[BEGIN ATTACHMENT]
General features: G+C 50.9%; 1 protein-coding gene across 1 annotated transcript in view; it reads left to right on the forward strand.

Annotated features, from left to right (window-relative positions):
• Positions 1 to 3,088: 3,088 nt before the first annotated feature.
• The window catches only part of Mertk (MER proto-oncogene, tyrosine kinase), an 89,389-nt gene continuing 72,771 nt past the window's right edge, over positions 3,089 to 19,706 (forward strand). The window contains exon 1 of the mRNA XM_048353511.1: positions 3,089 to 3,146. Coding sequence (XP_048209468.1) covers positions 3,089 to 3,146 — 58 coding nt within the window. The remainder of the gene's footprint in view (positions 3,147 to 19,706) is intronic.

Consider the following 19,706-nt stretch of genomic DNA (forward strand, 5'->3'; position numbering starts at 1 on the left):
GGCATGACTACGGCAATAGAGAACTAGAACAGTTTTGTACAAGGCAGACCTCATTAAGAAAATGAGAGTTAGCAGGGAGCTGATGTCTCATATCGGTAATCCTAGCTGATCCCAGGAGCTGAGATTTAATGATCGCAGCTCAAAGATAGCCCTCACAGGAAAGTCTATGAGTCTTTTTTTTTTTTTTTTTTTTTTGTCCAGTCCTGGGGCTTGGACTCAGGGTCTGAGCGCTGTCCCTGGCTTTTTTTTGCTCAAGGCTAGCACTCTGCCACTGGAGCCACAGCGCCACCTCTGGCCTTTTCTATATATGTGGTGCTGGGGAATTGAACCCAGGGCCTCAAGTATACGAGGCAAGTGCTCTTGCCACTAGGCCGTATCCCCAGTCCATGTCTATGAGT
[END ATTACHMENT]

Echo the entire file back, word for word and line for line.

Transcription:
General features: G+C 50.9%; 1 protein-coding gene across 1 annotated transcript in view; it reads left to right on the forward strand.

Annotated features, from left to right (window-relative positions):
• Positions 1 to 3,088: 3,088 nt before the first annotated feature.
• The window catches only part of Mertk (MER proto-oncogene, tyrosine kinase), an 89,389-nt gene continuing 72,771 nt past the window's right edge, over positions 3,089 to 19,706 (forward strand). The window contains exon 1 of the mRNA XM_048353511.1: positions 3,089 to 3,146. Coding sequence (XP_048209468.1) covers positions 3,089 to 3,146 — 58 coding nt within the window. The remainder of the gene's footprint in view (positions 3,147 to 19,706) is intronic.

Consider the following 19,706-nt stretch of genomic DNA (forward strand, 5'->3'; position numbering starts at 1 on the left):
GGCATGACTACGGCAATAGAGAACTAGAACAGTTTTGTACAAGGCAGACCTCATTAAGAAAATGAGAGTTAGCAGGGAGCTGATGTCTCATATCGGTAATCCTAGCTGATCCCAGGAGCTGAGATTTAATGATCGCAGCTCAAAGATAGCCCTCACAGGAAAGTCTATGAGTCTTTTTTTTTTTTTTTTTTTTTTGTCCAGTCCTGGGGCTTGGACTCAGGGTCTGAGCGCTGTCCCTGGCTTTTTTTTGCTCAAGGCTAGCACTCTGCCACTGGAGCCACAGCGCCACCTCTGGCCTTTTCTATATATGTGGTGCTGGGGAATTGAACCCAGGGCCTCAAGTATACGAGGCAAGTGCTCTTGCCACTAGGCCGTATCCCCAGTCCATGTCTATGAGT